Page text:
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Court Program Aims to Help Youth at Risk of Sexual Exploitation

Created: 05 June, 2018
Updated: 13 September, 2023
2 min read

A collaborative court program is addressing the needs of young individuals who are at higher risk of becoming victims of human trafficking, more specifically, sexual exploitation in San Diego.

The RISE Court program, which stands for Resiliency is Strength and Empowerment, is a voluntary program that aims to help juveniles in the jurisdiction of the Juvenile Court.

District Attorney Summer Stephan announced the program Friday, June 1, as a collaborative court program that “uses a multi-disciplinary approach to address the needs of youth who are victims or are at risk of becoming victims of commercial sexual exploitation.”

The program includes a team of professionals who are trained to meet the individualized needs of minors considered suitable for the program, according to a press release by the District Attorney’s Office.

The program currently has 17 female participants.

“This program gives us a chance to show youth that we will not fail them when they find themselves in some of their most vulnerable moments,” Stephan said the release. “RISE Court gives us a chance to reach juveniles before they are trapped in sexual exploitation into adulthood, making it easier for them to get out.”

The court program involves a trained team that uses trauma-focused therapy, intensive support, and individualized services to empower victims, according to the District Attorney’s Office.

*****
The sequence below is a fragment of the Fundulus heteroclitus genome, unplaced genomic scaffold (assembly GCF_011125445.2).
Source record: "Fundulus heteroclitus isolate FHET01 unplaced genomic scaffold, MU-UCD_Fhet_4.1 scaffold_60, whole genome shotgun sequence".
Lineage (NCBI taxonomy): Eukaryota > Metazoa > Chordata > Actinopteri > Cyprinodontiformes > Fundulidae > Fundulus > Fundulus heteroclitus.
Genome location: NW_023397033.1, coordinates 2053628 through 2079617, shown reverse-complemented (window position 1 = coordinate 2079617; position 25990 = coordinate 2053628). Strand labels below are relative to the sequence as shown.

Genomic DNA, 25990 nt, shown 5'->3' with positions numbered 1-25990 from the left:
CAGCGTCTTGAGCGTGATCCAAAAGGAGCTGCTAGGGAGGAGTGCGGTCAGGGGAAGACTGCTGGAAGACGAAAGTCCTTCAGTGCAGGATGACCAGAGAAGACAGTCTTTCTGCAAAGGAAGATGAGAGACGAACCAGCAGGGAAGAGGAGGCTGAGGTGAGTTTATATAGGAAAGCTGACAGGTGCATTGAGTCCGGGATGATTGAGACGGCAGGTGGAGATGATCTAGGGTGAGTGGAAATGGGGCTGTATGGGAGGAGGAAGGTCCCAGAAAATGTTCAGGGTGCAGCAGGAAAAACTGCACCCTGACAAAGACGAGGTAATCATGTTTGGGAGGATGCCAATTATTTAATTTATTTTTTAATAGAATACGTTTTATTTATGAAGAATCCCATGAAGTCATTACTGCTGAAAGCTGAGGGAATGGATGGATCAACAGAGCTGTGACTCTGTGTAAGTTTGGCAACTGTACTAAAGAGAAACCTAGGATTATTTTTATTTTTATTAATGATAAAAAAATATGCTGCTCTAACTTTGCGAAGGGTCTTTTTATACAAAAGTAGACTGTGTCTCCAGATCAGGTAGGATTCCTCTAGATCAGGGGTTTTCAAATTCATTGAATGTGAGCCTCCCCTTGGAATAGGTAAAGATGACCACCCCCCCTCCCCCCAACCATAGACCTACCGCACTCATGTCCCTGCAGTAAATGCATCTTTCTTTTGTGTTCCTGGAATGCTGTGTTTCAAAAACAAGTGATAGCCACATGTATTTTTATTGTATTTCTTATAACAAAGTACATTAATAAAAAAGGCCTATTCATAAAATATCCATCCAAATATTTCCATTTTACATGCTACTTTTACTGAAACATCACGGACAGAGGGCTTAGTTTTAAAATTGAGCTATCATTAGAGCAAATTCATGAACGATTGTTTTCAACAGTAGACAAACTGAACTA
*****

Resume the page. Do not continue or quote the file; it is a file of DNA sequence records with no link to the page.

“Youth who have been exploited need our collective support to address the physical, emotional and psychological trauma they have experienced,” Alfredo Aguirre, County Behavioral Health Services director, said in the release. “Getting the right services to the youth is empowering and healing.”

Human trafficking, which includes sexual exploitation and forced labor, is the second largest underground economy in San Diego, after drug trafficking.

According to a study by the University of San Diego, the average age of entry into child commercial sexual exploitation is 16.

The program is a result of a collaborative effort among partners including the San Diego County District Attorney’s Office, the San diego Superior Court, the Probation Department, the Public Defender’s Office, the Health and Human Services Agency, Behavioral Health Services, San Diego Youth Services and North County Lifeline.